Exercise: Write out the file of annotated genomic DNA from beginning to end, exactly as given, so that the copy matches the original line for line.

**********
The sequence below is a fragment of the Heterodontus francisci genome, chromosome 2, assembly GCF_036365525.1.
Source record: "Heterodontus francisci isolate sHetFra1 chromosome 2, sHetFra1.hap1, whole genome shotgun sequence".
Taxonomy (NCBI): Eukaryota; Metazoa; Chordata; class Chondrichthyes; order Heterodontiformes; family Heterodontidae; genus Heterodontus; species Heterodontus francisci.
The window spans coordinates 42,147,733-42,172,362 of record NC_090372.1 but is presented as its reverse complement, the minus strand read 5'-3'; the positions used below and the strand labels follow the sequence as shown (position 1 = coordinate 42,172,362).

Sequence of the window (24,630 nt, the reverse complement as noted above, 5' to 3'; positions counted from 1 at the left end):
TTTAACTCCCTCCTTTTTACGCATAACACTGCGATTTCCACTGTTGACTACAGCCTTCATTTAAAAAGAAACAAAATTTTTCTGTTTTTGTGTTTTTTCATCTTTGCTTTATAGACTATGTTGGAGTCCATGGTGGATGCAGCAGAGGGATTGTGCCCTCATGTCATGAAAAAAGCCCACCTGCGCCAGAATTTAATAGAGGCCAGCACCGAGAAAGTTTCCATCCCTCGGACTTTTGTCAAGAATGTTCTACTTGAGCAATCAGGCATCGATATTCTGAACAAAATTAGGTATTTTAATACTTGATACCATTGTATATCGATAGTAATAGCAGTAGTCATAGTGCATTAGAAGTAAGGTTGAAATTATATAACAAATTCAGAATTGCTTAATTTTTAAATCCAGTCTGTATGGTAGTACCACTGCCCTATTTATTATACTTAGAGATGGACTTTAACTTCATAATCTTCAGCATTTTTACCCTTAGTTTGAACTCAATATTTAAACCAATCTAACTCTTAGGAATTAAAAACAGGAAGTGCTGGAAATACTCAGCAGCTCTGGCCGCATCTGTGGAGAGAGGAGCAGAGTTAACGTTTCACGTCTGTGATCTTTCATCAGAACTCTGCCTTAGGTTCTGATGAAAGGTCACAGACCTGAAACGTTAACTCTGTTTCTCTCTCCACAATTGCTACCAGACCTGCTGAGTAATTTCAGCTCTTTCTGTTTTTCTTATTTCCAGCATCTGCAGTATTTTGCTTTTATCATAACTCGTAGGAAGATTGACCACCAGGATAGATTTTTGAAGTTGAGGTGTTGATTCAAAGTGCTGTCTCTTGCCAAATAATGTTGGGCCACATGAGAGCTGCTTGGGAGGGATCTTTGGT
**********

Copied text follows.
The sequence below is a fragment of the Heterodontus francisci genome, chromosome 2, assembly GCF_036365525.1.
Source record: "Heterodontus francisci isolate sHetFra1 chromosome 2, sHetFra1.hap1, whole genome shotgun sequence".
Taxonomy (NCBI): Eukaryota; Metazoa; Chordata; class Chondrichthyes; order Heterodontiformes; family Heterodontidae; genus Heterodontus; species Heterodontus francisci.
The window spans coordinates 42,147,733-42,172,362 of record NC_090372.1 but is presented as its reverse complement, the minus strand read 5'-3'; the positions used below and the strand labels follow the sequence as shown (position 1 = coordinate 42,172,362).

Sequence of the window (24,630 nt, the reverse complement as noted above, 5' to 3'; positions counted from 1 at the left end):
TTTAACTCCCTCCTTTTTACGCATAACACTGCGATTTCCACTGTTGACTACAGCCTTCATTTAAAAAGAAACAAAATTTTTCTGTTTTTGTGTTTTTTCATCTTTGCTTTATAGACTATGTTGGAGTCCATGGTGGATGCAGCAGAGGGATTGTGCCCTCATGTCATGAAAAAAGCCCACCTGCGCCAGAATTTAATAGAGGCCAGCACCGAGAAAGTTTCCATCCCTCGGACTTTTGTCAAGAATGTTCTACTTGAGCAATCAGGCATCGATATTCTGAACAAAATTAGGTATTTTAATACTTGATACCATTGTATATCGATAGTAATAGCAGTAGTCATAGTGCATTAGAAGTAAGGTTGAAATTATATAACAAATTCAGAATTGCTTAATTTTTAAATCCAGTCTGTATGGTAGTACCACTGCCCTATTTATTATACTTAGAGATGGACTTTAACTTCATAATCTTCAGCATTTTTACCCTTAGTTTGAACTCAATATTTAAACCAATCTAACTCTTAGGAATTAAAAACAGGAAGTGCTGGAAATACTCAGCAGCTCTGGCCGCATCTGTGGAGAGAGGAGCAGAGTTAACGTTTCACGTCTGTGATCTTTCATCAGAACTCTGCCTTAGGTTCTGATGAAAGGTCACAGACCTGAAACGTTAACTCTGTTTCTCTCTCCACAATTGCTACCAGACCTGCTGAGTAATTTCAGCTCTTTCTGTTTTTCTTATTTCCAGCATCTGCAGTATTTTGCTTTTATCATAACTCGTAGGAAGATTGACCACCAGGATAGATTTTTGAAGTTGAGGTGTTGATTCAAAGTGCTGTCTCTTGCCAAATAATGTTGGGCCACATGAGAGCTGCTTGGGAGGGATCTTTGGT